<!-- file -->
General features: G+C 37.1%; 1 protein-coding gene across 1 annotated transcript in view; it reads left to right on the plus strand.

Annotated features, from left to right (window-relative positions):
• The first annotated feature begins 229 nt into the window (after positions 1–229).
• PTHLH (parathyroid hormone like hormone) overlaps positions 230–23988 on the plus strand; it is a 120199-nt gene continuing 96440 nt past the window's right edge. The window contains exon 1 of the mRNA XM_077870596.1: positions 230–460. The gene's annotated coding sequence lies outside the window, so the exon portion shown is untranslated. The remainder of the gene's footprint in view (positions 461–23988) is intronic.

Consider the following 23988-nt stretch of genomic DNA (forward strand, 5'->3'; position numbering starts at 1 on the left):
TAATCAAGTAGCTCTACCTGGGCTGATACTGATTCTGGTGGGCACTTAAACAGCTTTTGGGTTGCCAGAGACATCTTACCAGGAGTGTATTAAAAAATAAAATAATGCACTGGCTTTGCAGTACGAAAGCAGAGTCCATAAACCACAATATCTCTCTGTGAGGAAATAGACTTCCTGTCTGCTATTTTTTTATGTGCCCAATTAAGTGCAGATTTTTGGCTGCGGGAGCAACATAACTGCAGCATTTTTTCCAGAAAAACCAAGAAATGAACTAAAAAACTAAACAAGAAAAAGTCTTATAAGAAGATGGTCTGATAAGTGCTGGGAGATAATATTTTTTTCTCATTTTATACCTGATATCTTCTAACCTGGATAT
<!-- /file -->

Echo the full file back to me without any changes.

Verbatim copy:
General features: G+C 37.1%; 1 protein-coding gene across 1 annotated transcript in view; it reads left to right on the plus strand.

Annotated features, from left to right (window-relative positions):
• The first annotated feature begins 229 nt into the window (after positions 1–229).
• PTHLH (parathyroid hormone like hormone) overlaps positions 230–23988 on the plus strand; it is a 120199-nt gene continuing 96440 nt past the window's right edge. The window contains exon 1 of the mRNA XM_077870596.1: positions 230–460. The gene's annotated coding sequence lies outside the window, so the exon portion shown is untranslated. The remainder of the gene's footprint in view (positions 461–23988) is intronic.

Consider the following 23988-nt stretch of genomic DNA (forward strand, 5'->3'; position numbering starts at 1 on the left):
TAATCAAGTAGCTCTACCTGGGCTGATACTGATTCTGGTGGGCACTTAAACAGCTTTTGGGTTGCCAGAGACATCTTACCAGGAGTGTATTAAAAAATAAAATAATGCACTGGCTTTGCAGTACGAAAGCAGAGTCCATAAACCACAATATCTCTCTGTGAGGAAATAGACTTCCTGTCTGCTATTTTTTTATGTGCCCAATTAAGTGCAGATTTTTGGCTGCGGGAGCAACATAACTGCAGCATTTTTTCCAGAAAAACCAAGAAATGAACTAAAAAACTAAACAAGAAAAAGTCTTATAAGAAGATGGTCTGATAAGTGCTGGGAGATAATATTTTTTTCTCATTTTATACCTGATATCTTCTAACCTGGATAT